Colds and What to Do with Them

goose greaseA bad cough and cold snuck up on me this week, so as I sat at home recovering for a few days I had plenty of time to read up on the subject. These interesting cures are from Professor B. G. Jefferis’s and J. L. Nichols’s Household Guide. Needless to say, I quickly decided to stick with today’s over-the-counter medicines and a box of tissues. Does anyone know what “syrup of squills” is anyway?

1902: Colds and What to Do with Them

It would be well if we could begin by changing the name. The fact is that colds, so-called, are all poisonings, but are brought on in quite different ways. The nerves of the skin are shocked, and its excretory functions are arrested. The retained poison then causes the inflammation or ‘cold.’ Very commonly the skin has been put into an over-sensitive and inactive condition already by overheated rooms, over-dressing, neglect of bathing, or bad air; and then exposure too slight to be recognized as such at the time does the rest.

First Stage. ~ To treat a cold successfully no time should be wasted at its incipient stage. The herald of approach is usually noticed in heaviness of the eyes and a dull, particularly ‘big’ feeling of the head similar to the effect of quinine. Physicians say that one in perfect health does not contract a cold; it is only when some of the bodily organs fail to perform their regular duties that the cold makes attack upon the system.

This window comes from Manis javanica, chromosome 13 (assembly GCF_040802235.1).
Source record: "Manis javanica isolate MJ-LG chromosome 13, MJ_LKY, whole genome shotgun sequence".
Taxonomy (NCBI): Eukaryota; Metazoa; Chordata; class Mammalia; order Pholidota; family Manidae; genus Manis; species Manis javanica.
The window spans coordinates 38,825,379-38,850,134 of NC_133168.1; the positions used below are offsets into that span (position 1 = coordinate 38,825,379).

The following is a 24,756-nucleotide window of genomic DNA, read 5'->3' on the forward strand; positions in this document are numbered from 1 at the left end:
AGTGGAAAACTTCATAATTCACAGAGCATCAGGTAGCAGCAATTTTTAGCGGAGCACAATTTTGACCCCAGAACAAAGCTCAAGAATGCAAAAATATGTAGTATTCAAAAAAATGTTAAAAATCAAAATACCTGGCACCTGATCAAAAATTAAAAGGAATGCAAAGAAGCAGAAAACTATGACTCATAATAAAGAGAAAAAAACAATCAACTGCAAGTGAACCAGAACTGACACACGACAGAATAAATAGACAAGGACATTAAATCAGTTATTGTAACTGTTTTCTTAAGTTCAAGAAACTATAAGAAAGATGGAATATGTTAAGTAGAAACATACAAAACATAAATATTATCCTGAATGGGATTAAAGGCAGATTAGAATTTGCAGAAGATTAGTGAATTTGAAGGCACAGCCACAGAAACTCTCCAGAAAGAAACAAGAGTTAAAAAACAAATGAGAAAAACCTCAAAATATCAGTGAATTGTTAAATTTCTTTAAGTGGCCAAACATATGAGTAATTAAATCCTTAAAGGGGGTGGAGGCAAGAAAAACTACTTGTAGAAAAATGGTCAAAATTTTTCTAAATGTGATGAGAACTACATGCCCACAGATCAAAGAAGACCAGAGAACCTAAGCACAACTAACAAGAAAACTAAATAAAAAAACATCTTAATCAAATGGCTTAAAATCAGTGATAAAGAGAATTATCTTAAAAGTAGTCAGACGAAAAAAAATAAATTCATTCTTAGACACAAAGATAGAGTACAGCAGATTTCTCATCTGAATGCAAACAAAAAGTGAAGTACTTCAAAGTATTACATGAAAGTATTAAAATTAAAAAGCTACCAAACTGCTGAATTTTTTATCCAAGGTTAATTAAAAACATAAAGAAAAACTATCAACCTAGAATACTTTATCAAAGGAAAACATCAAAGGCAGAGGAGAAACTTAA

Remedy. ~ Doses of oil, cod-liver oil, skunk’s oil, goose grease, and many other sorts, have been found to help certain persons when suffering from colds; but not all. It is probably a question of digesting them or not. But whatever further medication one may elect, do not let it divert attention from the one greatest remedy ~ cold, pure air.


The first thing necessary is to get up a free and copious sweating. The object is to get the blood in active circulation and open the pores so that the poisonous matter can be thrown out through the skin.


1. A hot foot-bath and a good dose of strong ginger tea just before going to bed. Retire and cover warmly.

2. A hot foot-bath and a pint of hot lemonade taken just before going to bed will produce good results.

3. Flaxseed tea or a mild cathartic will often break up a cold.

4. If the cold is accompanied by a cough, give the following prescription:
1 ounce of Compound Syrup of Squills.
1 ounce of Syrup of Wild Cherry.
Mix, and take a teaspoonful every two hours.

Source: Jefferis, Prof. B. G. The Household Guide, or Domestic Cyclopedia. Atlanta, Ga.: J. L. Nichols & Co., 1902.
~ pp. 141, 142, 143 ~